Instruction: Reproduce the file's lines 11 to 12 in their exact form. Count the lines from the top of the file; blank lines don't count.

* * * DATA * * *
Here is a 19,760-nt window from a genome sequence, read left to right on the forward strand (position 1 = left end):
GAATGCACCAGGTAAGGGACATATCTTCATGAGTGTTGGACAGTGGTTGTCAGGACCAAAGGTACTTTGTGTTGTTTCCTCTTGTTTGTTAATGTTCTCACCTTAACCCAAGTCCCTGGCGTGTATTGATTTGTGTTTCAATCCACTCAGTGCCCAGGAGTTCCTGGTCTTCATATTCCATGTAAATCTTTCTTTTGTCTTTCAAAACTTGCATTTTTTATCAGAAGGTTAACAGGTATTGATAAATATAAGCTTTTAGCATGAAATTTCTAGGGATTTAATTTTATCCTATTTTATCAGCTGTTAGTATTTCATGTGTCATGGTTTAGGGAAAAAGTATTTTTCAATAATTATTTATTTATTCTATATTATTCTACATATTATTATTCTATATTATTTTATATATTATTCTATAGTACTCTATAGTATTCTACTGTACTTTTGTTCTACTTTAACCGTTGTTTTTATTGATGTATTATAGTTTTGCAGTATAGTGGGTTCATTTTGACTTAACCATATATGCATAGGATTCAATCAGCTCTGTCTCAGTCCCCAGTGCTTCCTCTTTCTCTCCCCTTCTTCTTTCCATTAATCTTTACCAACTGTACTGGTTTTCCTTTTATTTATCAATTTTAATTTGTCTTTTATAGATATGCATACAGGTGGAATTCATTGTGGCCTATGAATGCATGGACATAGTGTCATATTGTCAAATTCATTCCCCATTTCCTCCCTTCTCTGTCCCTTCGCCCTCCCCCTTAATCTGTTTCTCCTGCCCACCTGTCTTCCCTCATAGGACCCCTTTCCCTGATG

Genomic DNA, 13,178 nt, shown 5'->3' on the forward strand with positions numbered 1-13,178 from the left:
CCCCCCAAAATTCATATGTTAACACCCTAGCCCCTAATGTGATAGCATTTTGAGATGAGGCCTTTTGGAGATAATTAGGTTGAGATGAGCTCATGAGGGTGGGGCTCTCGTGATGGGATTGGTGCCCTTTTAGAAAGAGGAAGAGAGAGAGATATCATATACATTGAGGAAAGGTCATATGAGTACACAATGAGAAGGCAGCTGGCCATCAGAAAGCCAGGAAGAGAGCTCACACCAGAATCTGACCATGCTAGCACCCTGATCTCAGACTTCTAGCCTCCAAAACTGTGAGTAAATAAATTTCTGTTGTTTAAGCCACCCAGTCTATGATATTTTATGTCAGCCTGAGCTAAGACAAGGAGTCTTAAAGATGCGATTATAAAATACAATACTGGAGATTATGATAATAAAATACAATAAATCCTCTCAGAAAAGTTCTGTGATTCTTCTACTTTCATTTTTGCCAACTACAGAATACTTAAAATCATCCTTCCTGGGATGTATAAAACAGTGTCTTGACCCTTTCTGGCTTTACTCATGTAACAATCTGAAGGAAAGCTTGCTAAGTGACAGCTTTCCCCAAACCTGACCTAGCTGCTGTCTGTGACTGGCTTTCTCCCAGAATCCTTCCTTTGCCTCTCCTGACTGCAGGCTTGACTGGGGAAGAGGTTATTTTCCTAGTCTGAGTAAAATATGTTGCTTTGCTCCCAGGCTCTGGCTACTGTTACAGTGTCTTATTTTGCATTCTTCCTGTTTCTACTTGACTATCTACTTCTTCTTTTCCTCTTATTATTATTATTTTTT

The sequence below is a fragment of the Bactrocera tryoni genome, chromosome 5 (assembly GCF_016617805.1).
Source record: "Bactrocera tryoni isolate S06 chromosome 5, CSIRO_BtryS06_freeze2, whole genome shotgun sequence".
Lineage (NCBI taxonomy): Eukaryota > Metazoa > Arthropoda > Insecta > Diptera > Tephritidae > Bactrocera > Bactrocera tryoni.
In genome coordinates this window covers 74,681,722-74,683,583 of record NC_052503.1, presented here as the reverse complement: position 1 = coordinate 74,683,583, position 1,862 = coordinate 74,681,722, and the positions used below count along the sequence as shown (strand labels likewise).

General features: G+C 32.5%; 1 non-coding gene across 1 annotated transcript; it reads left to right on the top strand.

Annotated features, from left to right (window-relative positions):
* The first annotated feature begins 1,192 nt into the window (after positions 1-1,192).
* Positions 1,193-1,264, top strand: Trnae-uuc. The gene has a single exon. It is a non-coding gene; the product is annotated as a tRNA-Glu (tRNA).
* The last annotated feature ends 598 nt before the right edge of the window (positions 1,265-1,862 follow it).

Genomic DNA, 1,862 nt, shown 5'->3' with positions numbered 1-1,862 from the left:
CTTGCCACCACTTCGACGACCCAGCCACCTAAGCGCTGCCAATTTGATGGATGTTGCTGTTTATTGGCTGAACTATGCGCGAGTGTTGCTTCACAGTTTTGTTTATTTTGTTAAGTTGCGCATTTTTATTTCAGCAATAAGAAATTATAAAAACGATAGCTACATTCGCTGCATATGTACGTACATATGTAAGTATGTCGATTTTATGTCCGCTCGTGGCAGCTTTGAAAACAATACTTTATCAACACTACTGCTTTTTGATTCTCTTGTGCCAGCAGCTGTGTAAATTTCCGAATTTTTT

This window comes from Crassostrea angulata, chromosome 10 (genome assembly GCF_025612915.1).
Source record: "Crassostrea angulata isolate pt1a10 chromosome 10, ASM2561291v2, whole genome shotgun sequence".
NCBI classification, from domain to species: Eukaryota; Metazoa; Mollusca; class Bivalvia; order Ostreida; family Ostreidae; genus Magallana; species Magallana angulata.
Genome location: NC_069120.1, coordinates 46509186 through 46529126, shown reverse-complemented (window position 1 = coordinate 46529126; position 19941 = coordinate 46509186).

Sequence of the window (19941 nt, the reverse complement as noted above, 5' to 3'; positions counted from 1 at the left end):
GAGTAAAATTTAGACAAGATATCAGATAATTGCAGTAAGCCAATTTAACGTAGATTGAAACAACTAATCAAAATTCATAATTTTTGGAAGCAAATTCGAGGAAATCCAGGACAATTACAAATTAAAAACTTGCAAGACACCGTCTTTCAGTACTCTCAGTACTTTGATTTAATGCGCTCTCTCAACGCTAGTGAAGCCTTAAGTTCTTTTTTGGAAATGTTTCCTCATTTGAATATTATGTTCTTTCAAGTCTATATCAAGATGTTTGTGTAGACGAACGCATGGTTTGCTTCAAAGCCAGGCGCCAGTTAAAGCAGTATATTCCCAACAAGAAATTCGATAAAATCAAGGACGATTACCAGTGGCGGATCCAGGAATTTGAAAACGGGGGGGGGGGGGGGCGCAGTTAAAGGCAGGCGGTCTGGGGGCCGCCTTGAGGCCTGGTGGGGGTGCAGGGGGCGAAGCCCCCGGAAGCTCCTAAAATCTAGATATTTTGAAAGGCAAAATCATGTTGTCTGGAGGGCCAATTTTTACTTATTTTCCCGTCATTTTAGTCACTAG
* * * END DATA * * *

* The first annotated feature begins 1,192 nt into the window (after positions 1-1,192).
* Positions 1,193-1,264, top strand: Trnae-uuc. The gene has a single exon. It is a non-coding gene; the product is annotated as a tRNA-Glu (tRNA).